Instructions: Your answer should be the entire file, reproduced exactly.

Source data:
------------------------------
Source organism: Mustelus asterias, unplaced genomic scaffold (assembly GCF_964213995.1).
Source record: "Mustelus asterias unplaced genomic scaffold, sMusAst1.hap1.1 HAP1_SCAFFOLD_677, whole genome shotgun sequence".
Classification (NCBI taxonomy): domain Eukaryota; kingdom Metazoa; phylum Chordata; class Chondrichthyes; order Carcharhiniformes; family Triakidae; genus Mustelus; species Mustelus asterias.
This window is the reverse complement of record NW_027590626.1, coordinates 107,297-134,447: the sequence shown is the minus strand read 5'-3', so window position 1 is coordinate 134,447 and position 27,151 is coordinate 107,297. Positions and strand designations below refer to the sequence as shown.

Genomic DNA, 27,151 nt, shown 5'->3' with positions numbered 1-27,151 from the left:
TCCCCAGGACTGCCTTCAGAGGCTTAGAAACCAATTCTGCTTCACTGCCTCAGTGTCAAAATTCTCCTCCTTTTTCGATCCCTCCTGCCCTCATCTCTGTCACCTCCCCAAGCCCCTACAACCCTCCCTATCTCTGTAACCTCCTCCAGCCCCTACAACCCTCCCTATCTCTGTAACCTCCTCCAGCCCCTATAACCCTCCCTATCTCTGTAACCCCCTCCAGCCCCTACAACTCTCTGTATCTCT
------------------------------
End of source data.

Source organism: Mustelus asterias, unplaced genomic scaffold (assembly GCF_964213995.1).
Source record: "Mustelus asterias unplaced genomic scaffold, sMusAst1.hap1.1 HAP1_SCAFFOLD_677, whole genome shotgun sequence".
Classification (NCBI taxonomy): domain Eukaryota; kingdom Metazoa; phylum Chordata; class Chondrichthyes; order Carcharhiniformes; family Triakidae; genus Mustelus; species Mustelus asterias.
This window is the reverse complement of record NW_027590626.1, coordinates 107,297-134,447: the sequence shown is the minus strand read 5'-3', so window position 1 is coordinate 134,447 and position 27,151 is coordinate 107,297. Positions and strand designations below refer to the sequence as shown.

Genomic DNA, 27,151 nt, shown 5'->3' with positions numbered 1-27,151 from the left:
TCCCCAGGACTGCCTTCAGAGGCTTAGAAACCAATTCTGCTTCACTGCCTCAGTGTCAAAATTCTCCTCCTTTTTCGATCCCTCCTGCCCTCATCTCTGTCACCTCCCCAAGCCCCTACAACCCTCCCTATCTCTGTAACCTCCTCCAGCCCCTACAACCCTCCCTATCTCTGTAACCTCCTCCAGCCCCTATAACCCTCCCTATCTCTGTAACCCCCTCCAGCCCCTACAACTCTCTGTATCTCT